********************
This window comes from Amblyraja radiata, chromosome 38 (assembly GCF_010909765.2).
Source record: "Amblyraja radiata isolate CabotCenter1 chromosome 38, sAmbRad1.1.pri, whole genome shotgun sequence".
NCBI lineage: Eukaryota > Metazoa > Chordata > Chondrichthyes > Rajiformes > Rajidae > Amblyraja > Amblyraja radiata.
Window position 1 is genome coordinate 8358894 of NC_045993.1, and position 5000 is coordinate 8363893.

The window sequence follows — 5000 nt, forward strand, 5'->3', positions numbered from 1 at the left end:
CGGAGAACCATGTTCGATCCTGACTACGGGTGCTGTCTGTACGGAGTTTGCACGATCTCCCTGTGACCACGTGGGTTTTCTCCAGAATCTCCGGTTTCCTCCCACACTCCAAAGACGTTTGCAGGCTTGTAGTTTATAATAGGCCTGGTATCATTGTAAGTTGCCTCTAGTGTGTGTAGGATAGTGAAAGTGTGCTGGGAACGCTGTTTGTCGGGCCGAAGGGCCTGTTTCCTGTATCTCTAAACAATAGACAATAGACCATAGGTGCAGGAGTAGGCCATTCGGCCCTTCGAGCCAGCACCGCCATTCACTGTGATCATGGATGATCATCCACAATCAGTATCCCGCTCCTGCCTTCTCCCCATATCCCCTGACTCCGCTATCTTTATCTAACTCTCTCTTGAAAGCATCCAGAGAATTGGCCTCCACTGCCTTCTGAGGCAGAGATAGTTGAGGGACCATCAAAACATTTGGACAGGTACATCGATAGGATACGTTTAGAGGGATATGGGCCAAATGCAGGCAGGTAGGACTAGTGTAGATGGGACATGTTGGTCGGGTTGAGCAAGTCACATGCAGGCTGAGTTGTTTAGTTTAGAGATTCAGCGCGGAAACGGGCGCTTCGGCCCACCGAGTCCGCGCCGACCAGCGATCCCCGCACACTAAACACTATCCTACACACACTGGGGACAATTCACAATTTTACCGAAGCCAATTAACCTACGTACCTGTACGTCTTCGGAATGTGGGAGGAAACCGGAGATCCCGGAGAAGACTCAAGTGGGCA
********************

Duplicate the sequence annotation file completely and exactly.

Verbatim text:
This window comes from Amblyraja radiata, chromosome 38 (assembly GCF_010909765.2).
Source record: "Amblyraja radiata isolate CabotCenter1 chromosome 38, sAmbRad1.1.pri, whole genome shotgun sequence".
NCBI lineage: Eukaryota > Metazoa > Chordata > Chondrichthyes > Rajiformes > Rajidae > Amblyraja > Amblyraja radiata.
Window position 1 is genome coordinate 8358894 of NC_045993.1, and position 5000 is coordinate 8363893.

The window sequence follows — 5000 nt, forward strand, 5'->3', positions numbered from 1 at the left end:
CGGAGAACCATGTTCGATCCTGACTACGGGTGCTGTCTGTACGGAGTTTGCACGATCTCCCTGTGACCACGTGGGTTTTCTCCAGAATCTCCGGTTTCCTCCCACACTCCAAAGACGTTTGCAGGCTTGTAGTTTATAATAGGCCTGGTATCATTGTAAGTTGCCTCTAGTGTGTGTAGGATAGTGAAAGTGTGCTGGGAACGCTGTTTGTCGGGCCGAAGGGCCTGTTTCCTGTATCTCTAAACAATAGACAATAGACCATAGGTGCAGGAGTAGGCCATTCGGCCCTTCGAGCCAGCACCGCCATTCACTGTGATCATGGATGATCATCCACAATCAGTATCCCGCTCCTGCCTTCTCCCCATATCCCCTGACTCCGCTATCTTTATCTAACTCTCTCTTGAAAGCATCCAGAGAATTGGCCTCCACTGCCTTCTGAGGCAGAGATAGTTGAGGGACCATCAAAACATTTGGACAGGTACATCGATAGGATACGTTTAGAGGGATATGGGCCAAATGCAGGCAGGTAGGACTAGTGTAGATGGGACATGTTGGTCGGGTTGAGCAAGTCACATGCAGGCTGAGTTGTTTAGTTTAGAGATTCAGCGCGGAAACGGGCGCTTCGGCCCACCGAGTCCGCGCCGACCAGCGATCCCCGCACACTAAACACTATCCTACACACACTGGGGACAATTCACAATTTTACCGAAGCCAATTAACCTACGTACCTGTACGTCTTCGGAATGTGGGAGGAAACCGGAGATCCCGGAGAAGACTCAAGTGGGCA